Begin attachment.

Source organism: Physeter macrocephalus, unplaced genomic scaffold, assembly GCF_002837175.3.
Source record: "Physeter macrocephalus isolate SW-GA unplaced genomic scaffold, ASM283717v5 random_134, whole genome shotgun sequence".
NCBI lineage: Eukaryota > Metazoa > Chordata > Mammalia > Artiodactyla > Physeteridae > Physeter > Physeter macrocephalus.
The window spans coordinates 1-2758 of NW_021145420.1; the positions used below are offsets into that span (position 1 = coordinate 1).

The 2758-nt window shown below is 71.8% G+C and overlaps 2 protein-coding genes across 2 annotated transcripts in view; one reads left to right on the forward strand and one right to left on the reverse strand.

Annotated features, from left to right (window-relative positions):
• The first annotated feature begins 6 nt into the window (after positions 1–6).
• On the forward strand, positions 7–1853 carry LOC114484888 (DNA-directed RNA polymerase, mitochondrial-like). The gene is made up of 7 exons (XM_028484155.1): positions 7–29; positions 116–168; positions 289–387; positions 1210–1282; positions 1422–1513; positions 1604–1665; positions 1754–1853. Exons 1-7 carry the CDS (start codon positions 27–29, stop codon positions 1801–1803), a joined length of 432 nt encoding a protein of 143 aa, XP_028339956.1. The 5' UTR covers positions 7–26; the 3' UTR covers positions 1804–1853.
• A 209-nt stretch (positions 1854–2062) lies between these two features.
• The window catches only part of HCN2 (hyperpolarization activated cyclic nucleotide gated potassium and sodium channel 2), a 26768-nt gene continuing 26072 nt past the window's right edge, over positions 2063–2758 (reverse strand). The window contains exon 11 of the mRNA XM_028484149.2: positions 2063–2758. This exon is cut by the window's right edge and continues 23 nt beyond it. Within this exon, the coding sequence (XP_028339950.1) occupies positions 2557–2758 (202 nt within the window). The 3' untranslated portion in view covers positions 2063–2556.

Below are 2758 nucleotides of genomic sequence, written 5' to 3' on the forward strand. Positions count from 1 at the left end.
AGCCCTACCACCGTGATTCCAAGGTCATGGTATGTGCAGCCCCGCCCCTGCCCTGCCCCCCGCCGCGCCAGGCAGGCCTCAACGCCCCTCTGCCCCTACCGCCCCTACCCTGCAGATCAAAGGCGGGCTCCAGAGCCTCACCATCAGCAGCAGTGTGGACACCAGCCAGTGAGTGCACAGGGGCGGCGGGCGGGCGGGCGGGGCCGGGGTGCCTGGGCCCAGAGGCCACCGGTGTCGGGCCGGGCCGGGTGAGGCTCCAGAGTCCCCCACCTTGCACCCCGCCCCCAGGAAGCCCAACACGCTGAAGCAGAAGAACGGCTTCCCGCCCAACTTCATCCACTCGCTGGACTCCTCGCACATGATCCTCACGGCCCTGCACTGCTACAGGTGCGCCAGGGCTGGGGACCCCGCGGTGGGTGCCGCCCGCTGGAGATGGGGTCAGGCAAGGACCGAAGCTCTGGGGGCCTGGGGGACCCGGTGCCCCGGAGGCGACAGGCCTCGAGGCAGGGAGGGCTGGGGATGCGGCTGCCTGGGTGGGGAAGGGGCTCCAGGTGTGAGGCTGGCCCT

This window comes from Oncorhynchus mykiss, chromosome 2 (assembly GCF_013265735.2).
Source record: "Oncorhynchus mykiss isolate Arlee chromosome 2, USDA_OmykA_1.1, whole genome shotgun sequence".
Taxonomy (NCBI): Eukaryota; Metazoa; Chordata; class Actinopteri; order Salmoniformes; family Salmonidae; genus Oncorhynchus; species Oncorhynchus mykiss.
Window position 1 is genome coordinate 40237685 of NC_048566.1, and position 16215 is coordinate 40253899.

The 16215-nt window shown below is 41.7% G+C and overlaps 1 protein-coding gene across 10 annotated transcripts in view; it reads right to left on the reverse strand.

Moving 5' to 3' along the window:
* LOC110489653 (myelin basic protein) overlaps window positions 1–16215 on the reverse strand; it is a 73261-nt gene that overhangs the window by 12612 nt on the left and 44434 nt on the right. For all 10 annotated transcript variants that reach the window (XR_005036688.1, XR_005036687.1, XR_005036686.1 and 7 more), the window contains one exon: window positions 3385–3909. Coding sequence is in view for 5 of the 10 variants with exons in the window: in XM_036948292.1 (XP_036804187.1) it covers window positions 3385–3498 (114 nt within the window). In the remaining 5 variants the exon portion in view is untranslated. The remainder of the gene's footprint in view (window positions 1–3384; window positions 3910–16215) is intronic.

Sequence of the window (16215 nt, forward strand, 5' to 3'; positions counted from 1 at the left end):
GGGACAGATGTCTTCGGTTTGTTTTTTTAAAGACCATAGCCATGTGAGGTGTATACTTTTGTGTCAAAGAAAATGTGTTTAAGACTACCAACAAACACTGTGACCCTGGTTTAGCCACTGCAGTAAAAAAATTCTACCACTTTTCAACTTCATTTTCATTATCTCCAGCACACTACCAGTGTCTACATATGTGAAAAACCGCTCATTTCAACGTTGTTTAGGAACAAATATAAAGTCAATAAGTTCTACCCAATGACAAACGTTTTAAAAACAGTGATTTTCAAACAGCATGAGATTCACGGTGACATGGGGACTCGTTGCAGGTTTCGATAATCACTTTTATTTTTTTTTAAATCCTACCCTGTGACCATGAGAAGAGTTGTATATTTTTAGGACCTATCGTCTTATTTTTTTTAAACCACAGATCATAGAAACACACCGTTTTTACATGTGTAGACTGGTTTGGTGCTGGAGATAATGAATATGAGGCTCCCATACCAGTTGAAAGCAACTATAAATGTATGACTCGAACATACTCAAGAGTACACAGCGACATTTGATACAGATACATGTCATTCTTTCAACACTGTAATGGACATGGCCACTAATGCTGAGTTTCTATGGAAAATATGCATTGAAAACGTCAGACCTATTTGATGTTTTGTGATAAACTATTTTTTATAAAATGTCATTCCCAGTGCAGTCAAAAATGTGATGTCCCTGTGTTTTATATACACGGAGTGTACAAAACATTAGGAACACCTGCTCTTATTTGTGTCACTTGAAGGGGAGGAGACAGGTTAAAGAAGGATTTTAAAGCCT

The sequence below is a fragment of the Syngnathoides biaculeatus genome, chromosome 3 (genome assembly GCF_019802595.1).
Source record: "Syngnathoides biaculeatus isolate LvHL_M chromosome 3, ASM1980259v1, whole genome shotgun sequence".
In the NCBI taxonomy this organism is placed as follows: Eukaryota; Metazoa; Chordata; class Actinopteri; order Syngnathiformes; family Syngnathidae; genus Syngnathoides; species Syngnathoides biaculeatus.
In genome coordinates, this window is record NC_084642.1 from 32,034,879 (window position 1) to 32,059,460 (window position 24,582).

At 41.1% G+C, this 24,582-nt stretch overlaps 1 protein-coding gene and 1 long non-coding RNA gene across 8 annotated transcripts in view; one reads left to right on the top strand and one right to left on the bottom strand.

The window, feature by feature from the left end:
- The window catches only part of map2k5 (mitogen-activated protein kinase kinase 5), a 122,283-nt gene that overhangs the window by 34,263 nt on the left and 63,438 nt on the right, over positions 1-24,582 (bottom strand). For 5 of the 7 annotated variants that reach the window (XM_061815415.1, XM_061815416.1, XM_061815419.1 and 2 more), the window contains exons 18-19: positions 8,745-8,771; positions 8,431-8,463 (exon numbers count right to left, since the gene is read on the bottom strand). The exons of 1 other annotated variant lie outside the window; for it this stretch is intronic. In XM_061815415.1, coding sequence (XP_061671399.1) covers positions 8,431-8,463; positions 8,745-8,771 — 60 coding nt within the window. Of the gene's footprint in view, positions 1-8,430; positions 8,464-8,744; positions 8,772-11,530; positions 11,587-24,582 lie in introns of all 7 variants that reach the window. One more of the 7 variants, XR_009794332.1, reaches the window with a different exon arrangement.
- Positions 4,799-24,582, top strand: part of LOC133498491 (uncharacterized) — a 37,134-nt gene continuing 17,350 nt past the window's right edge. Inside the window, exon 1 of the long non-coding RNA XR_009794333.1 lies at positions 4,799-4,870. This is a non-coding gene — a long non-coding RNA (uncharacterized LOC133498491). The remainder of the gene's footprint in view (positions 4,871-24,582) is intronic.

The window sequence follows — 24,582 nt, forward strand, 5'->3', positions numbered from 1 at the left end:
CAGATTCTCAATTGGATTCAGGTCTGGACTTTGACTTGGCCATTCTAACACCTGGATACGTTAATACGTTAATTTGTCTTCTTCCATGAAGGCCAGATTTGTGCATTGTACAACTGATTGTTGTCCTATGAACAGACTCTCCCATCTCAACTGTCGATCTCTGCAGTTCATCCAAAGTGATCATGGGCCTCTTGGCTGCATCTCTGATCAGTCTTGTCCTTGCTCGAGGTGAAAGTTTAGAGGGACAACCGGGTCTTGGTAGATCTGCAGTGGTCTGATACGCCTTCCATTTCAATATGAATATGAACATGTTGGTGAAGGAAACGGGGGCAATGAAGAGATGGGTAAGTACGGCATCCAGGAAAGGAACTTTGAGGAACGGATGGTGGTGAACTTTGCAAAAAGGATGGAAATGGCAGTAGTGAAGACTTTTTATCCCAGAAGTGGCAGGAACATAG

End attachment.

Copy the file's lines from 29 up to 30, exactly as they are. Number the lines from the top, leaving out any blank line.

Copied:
- Positions 4,799-24,582, top strand: part of LOC133498491 (uncharacterized) — a 37,134-nt gene continuing 17,350 nt past the window's right edge. Inside the window, exon 1 of the long non-coding RNA XR_009794333.1 lies at positions 4,799-4,870. This is a non-coding gene — a long non-coding RNA (uncharacterized LOC133498491). The remainder of the gene's footprint in view (positions 4,871-24,582) is intronic.

The window sequence follows — 24,582 nt, forward strand, 5'->3', positions numbered from 1 at the left end: